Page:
Press release from the Middle East Studies Association:
As Palestinian universities opened for the fall semester, the American Anthropological Association, American Political Science Association, Middle East Studies Association, National Women’s Studies Association, and Society of Architectural Historians issued a joint letter to Israel authorities asking them to clarify lawful procedures for issuing entry visas and work permits for international academics working in the West Bank and Gaza.
Arbitrary policies regarding visa renewals and re-entry visas threaten the ability of Palestinian universities to hire foreign nationals, and disrupts faculty recruitment, teaching, curriculum planning, program development, committee work, and supervision of theses. Amongst the immediate challenges facing foreign nationals this fall are changing documentation requirements without prior notification, lengthy visa processing periods that force applicants to overstay valid visas or require them to leave the country, shortened and arbitrary duration of visas, restrictions on ports of entry/exit, travel restrictions within the West Bank, and re-entry obstacles that prevent foreign nationals from traveling to participate in academic conferences.
The letter calls upon Israel authorities to issue a transparent policy that allows entry and the presence of foreign faculty and staff on Palestinian university campuses in accordance with international humanitarian and human rights law.
Read the letter below.
Prime Minister Benyamin Netanyahu
Minister of Justice Amir Ohana
Minister of the Interior Aryeh Machluf Deri
Minister of Education Rafi Peretz
Chairman, Council for Higher Education of Israel
Ambassador David Melech Friedman
US Ambassador to Israel
Dear Prime Minister, Ministers and Ambassador,
We write to express our concern regarding the limitations imposed on international faculty at Palestinian universities in the West Bank and Gaza, some of whom are members of our associations. For the past three years, the Israeli authorities have increasingly denied new and reentry visas, imperiling the right to education of Palestinian students.
Like peer institutions globally, Palestinian universities employ academics and administrators who are foreign nationals. Since the 2017-2018 academic year, well over half of the international faculty and staff members, some of whom have taught for years in Palestinian universities, have had to deal with a wide range of arbitrary demands to obtain re-entry visas, and many have been refused visa renewals. These include: changing documentation requirements without prior or official notification; lengthy processing periods that force applicants to overstay valid visas or leave the country; shortened and arbitrary duration of visas; the issuing of visas that restrict the holder to the West Bank; restrictions on ports of entry/exit; and demands for financial bonds of 5,600 to 22,500 USD. These ambiguous and obstructive measures have meant that international faculty and staff are unable to determine if they can accept a job offer from a Palestinian university, if they can continue their employment for the duration of the appointment, or if they can travel for academic conferences or for research.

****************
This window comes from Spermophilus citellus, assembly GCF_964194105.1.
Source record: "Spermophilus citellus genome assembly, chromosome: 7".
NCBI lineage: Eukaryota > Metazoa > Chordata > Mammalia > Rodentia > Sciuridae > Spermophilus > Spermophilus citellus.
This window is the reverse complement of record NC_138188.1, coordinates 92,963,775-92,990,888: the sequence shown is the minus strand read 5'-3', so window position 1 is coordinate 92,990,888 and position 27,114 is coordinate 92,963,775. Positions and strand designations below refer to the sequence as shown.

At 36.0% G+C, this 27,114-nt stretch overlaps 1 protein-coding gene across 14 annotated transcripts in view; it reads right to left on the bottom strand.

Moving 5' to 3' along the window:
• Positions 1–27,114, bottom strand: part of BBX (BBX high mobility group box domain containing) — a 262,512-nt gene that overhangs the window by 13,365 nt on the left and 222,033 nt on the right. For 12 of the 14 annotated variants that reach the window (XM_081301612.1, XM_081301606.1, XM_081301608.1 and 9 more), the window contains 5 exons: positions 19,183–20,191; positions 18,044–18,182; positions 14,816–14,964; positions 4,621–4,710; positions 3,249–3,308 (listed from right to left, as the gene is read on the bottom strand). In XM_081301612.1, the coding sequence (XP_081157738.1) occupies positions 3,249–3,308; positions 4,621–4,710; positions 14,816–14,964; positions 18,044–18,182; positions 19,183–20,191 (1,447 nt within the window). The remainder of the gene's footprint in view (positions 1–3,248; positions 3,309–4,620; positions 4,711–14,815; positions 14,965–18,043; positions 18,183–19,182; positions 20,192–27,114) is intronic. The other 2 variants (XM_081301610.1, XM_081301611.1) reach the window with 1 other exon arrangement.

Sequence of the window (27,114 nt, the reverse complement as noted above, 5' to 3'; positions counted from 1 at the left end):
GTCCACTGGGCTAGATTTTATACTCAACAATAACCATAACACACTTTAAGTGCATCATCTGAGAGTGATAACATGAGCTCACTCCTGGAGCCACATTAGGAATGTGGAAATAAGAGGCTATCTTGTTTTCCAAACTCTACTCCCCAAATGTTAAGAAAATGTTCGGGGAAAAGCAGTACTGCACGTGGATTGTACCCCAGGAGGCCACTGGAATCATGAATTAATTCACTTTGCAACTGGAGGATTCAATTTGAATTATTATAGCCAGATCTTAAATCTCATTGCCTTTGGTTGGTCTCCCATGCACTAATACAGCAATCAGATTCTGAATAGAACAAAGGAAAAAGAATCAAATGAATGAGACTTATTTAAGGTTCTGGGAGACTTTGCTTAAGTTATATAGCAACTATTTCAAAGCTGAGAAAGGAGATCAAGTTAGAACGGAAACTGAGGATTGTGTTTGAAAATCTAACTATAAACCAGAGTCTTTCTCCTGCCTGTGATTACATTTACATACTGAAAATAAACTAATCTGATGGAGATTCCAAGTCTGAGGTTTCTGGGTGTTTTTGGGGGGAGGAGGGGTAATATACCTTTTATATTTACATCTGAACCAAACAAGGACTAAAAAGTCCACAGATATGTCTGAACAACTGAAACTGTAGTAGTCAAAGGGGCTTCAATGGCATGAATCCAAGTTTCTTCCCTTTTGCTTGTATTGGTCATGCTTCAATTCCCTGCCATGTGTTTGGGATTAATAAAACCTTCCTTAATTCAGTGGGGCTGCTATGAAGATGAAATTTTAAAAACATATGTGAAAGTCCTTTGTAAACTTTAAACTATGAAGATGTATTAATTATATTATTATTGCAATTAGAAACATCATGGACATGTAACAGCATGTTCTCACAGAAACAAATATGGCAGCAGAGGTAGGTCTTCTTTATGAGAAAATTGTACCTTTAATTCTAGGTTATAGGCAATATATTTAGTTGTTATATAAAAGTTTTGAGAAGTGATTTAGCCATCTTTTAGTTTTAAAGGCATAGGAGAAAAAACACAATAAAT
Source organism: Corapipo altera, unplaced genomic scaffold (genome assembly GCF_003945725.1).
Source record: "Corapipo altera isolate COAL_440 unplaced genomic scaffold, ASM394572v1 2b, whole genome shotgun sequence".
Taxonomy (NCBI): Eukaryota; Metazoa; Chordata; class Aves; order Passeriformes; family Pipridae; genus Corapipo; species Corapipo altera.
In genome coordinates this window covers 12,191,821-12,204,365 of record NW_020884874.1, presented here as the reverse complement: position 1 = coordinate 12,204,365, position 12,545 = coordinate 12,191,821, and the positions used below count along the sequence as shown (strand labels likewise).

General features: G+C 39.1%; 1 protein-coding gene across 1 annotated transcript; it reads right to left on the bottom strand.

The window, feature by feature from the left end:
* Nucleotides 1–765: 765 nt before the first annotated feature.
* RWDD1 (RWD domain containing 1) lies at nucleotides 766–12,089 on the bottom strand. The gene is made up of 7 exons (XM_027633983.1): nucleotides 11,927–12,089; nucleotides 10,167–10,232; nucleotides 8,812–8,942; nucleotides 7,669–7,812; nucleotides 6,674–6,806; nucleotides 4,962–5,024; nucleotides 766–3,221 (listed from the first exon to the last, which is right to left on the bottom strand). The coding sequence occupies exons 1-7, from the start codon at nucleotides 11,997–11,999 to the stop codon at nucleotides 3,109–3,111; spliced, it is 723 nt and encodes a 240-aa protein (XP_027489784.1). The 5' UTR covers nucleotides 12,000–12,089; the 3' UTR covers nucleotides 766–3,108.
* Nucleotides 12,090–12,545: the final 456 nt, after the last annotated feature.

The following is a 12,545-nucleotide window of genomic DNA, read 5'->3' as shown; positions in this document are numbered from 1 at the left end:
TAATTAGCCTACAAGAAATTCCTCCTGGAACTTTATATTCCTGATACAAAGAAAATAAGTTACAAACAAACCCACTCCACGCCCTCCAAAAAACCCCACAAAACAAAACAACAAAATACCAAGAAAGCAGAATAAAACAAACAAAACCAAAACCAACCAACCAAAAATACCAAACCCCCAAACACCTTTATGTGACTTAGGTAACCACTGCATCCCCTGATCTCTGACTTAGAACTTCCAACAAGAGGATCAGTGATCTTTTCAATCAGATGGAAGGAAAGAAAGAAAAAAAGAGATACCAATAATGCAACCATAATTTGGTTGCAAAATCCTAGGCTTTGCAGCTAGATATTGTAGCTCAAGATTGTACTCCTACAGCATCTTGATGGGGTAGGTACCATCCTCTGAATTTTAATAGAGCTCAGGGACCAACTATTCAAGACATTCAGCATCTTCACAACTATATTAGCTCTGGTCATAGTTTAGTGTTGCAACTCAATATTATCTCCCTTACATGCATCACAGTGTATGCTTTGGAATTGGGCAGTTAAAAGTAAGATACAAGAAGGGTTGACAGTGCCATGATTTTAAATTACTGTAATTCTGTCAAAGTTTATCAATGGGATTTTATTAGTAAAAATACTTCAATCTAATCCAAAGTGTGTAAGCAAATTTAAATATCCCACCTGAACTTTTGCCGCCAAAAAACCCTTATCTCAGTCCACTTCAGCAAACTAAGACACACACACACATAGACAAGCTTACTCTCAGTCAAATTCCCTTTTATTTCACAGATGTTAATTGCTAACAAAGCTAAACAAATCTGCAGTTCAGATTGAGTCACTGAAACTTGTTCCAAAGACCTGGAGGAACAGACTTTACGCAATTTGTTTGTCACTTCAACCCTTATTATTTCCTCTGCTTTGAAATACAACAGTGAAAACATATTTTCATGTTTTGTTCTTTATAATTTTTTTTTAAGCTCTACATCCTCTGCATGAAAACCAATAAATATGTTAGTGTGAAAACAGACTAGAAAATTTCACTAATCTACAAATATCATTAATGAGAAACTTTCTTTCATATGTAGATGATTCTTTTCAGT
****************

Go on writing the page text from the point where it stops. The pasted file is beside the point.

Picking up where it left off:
At Birzeit University, for example, in the 2018/19 academic year, nearly all international academics and staff have encountered problems in visa renewals. Teaching, instruction in foreign language, curriculum planning, program development, committee work, and the supervision of theses, in addition to faculty recruitment, have been disrupted and, in some cases, prevented altogether.
These measures contravene international humanitarian and human rights law. As the occupying power, in the view of the United Nations and international law, Israel must not interfere in the functioning of Palestinian civil institutions, including Palestinian universities, and therefore is obliged to issue a transparent policy that allows the entry and presence of foreign faculty and staff members. It is also obligated to ensure the right of the Palestinian people to education, as enshrined in Article 26 of the Universal Declaration of Human Rights (1948) and Article 13 of the International Covenant on Economic, Social, and Cultural Rights (1966).
To enable Palestinian universities to maintain knowledge production and academic freedom, we call on Israel to refrain from imposing arbitrary restrictions on the duration of stay or extension of stay for international academics, and to clarify lawful procedures for issuing entry visas and work permits for international academics in the West Bank and Gaza.
American Anthropological Association
American Political Science Association
Middle East Studies Association
National Women’s Studies Association
Society of Architectural Historians